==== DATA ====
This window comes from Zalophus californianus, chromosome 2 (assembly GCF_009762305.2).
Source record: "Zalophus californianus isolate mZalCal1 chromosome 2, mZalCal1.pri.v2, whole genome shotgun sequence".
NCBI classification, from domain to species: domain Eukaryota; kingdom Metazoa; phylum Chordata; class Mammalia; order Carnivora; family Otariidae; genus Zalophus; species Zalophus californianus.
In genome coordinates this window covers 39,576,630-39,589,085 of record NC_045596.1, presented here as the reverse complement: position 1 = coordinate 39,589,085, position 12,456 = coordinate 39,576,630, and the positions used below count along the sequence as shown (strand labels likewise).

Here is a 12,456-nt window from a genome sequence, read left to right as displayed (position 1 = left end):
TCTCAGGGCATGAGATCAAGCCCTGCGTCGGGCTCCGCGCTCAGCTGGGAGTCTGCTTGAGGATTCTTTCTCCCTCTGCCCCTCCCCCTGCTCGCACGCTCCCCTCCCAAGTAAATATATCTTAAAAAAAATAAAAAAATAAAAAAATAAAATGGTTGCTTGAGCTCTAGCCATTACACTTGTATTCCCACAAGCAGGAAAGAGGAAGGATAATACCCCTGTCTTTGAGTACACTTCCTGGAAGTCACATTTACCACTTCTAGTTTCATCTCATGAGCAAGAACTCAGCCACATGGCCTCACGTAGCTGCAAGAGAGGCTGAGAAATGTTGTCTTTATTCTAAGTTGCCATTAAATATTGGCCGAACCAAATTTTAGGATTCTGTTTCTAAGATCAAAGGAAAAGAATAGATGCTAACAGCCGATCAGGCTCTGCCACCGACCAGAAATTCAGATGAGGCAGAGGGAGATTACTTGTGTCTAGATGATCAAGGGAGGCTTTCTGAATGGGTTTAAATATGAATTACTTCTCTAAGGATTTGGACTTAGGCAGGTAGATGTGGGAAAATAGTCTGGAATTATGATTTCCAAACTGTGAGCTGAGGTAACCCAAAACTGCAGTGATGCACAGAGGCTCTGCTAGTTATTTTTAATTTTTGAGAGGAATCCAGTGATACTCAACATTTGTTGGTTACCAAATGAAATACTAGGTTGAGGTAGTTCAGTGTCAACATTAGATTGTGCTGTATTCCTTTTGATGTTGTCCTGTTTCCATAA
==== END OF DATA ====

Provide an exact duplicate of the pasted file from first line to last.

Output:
This window comes from Zalophus californianus, chromosome 2 (assembly GCF_009762305.2).
Source record: "Zalophus californianus isolate mZalCal1 chromosome 2, mZalCal1.pri.v2, whole genome shotgun sequence".
NCBI classification, from domain to species: domain Eukaryota; kingdom Metazoa; phylum Chordata; class Mammalia; order Carnivora; family Otariidae; genus Zalophus; species Zalophus californianus.
In genome coordinates this window covers 39,576,630-39,589,085 of record NC_045596.1, presented here as the reverse complement: position 1 = coordinate 39,589,085, position 12,456 = coordinate 39,576,630, and the positions used below count along the sequence as shown (strand labels likewise).

Here is a 12,456-nt window from a genome sequence, read left to right as displayed (position 1 = left end):
TCTCAGGGCATGAGATCAAGCCCTGCGTCGGGCTCCGCGCTCAGCTGGGAGTCTGCTTGAGGATTCTTTCTCCCTCTGCCCCTCCCCCTGCTCGCACGCTCCCCTCCCAAGTAAATATATCTTAAAAAAAATAAAAAAATAAAAAAATAAAATGGTTGCTTGAGCTCTAGCCATTACACTTGTATTCCCACAAGCAGGAAAGAGGAAGGATAATACCCCTGTCTTTGAGTACACTTCCTGGAAGTCACATTTACCACTTCTAGTTTCATCTCATGAGCAAGAACTCAGCCACATGGCCTCACGTAGCTGCAAGAGAGGCTGAGAAATGTTGTCTTTATTCTAAGTTGCCATTAAATATTGGCCGAACCAAATTTTAGGATTCTGTTTCTAAGATCAAAGGAAAAGAATAGATGCTAACAGCCGATCAGGCTCTGCCACCGACCAGAAATTCAGATGAGGCAGAGGGAGATTACTTGTGTCTAGATGATCAAGGGAGGCTTTCTGAATGGGTTTAAATATGAATTACTTCTCTAAGGATTTGGACTTAGGCAGGTAGATGTGGGAAAATAGTCTGGAATTATGATTTCCAAACTGTGAGCTGAGGTAACCCAAAACTGCAGTGATGCACAGAGGCTCTGCTAGTTATTTTTAATTTTTGAGAGGAATCCAGTGATACTCAACATTTGTTGGTTACCAAATGAAATACTAGGTTGAGGTAGTTCAGTGTCAACATTAGATTGTGCTGTATTCCTTTTGATGTTGTCCTGTTTCCATAA